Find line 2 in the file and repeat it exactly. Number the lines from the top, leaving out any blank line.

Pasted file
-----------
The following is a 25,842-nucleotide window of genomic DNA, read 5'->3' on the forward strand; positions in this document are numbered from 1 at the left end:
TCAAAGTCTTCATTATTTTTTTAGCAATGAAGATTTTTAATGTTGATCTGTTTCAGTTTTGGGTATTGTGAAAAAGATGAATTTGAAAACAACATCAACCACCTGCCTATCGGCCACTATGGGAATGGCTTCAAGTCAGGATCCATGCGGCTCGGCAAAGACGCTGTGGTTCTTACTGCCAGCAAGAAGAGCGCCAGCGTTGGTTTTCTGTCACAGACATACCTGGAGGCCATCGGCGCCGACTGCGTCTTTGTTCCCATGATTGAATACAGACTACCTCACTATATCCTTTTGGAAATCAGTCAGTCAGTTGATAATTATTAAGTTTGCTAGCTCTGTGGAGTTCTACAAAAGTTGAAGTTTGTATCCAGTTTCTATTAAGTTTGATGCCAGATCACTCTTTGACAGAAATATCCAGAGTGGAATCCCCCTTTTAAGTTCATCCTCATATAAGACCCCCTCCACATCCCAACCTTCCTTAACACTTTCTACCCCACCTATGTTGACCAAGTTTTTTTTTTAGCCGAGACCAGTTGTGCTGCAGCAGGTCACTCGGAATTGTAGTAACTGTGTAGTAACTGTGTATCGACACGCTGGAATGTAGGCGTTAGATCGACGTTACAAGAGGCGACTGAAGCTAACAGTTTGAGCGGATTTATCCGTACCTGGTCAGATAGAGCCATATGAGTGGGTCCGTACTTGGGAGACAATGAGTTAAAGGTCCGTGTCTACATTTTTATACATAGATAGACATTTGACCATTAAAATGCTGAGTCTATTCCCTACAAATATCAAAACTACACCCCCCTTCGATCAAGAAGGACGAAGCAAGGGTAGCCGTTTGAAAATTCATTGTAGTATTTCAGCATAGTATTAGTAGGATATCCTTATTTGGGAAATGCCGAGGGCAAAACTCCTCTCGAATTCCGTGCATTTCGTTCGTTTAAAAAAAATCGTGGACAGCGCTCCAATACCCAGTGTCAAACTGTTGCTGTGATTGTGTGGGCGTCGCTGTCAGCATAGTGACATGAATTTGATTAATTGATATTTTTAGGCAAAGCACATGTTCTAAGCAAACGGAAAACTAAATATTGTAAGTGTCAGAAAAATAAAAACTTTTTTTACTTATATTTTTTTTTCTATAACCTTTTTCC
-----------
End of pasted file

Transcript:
TCAAAGTCTTCATTATTTTTTTAGCAATGAAGATTTTTAATGTTGATCTGTTTCAGTTTTGGGTATTGTGAAAAAGATGAATTTGAAAACAACATCAACCACCTGCCTATCGGCCACTATGGGAATGGCTTCAAGTCAGGATCCATGCGGCTCGGCAAAGACGCTGTGGTTCTTACTGCCAGCAAGAAGAGCGCCAGCGTTGGTTTTCTGTCACAGACATACCTGGAGGCCATCGGCGCCGACTGCGTCTTTGTTCCCATGATTGAATACAGACTACCTCACTATATCCTTTTGGAAATCAGTCAGTCAGTTGATAATTATTAAGTTTGCTAGCTCTGTGGAGTTCTACAAAAGTTGAAGTTTGTATCCAGTTTCTATTAAGTTTGATGCCAGATCACTCTTTGACAGAAATATCCAGAGTGGAATCCCCCTTTTAAGTTCATCCTCATATAAGACCCCCTCCACATCCCAACCTTCCTTAACACTTTCTACCCCACCTATGTTGACCAAGTTTTTTTTTTAGCCGAGACCAGTTGTGCTGCAGCAGGTCACTCGGAATTGTAGTAACTGTGTAGTAACTGTGTATCGACACGCTGGAATGTAGGCGTTAGATCGACGTTACAAGAGGCGACTGAAGCTAACAGTTTGAGCGGATTTATCCGTACCTGGTCAGATAGAGCCATATGAGTGGGTCCGTACTTGGGAGACAATGAGTTAAAGGTCCGTGTCTACATTTTTATACATAGATAGACATTTGACCATTAAAATGCTGAGTCTATTCCCTACAAATATCAAAACTACACCCCCCTTCGATCAAGAAGGACGAAGCAAGGGTAGCCGTTTGAAAATTCATTGTAGTATTTCAGCATAGTATTAGTAGGATATCCTTATTTGGGAAATGCCGAGGGCAAAACTCCTCTCGAATTCCGTGCATTTCGTTCGTTTAAAAAAAATCGTGGACAGCGCTCCAATACCCAGTGTCAAACTGTTGCTGTGATTGTGTGGGCGTCGCTGTCAGCATAGTGACATGAATTTGATTAATTGATATTTTTAGGCAAAGCACATGTTCTAAGCAAACGGAAAACTAAATATTGTAAGTGTCAGAAAAATAAAAACTTTTTTTACTTATATTTTTTTTTCTATAACCTTTTTCC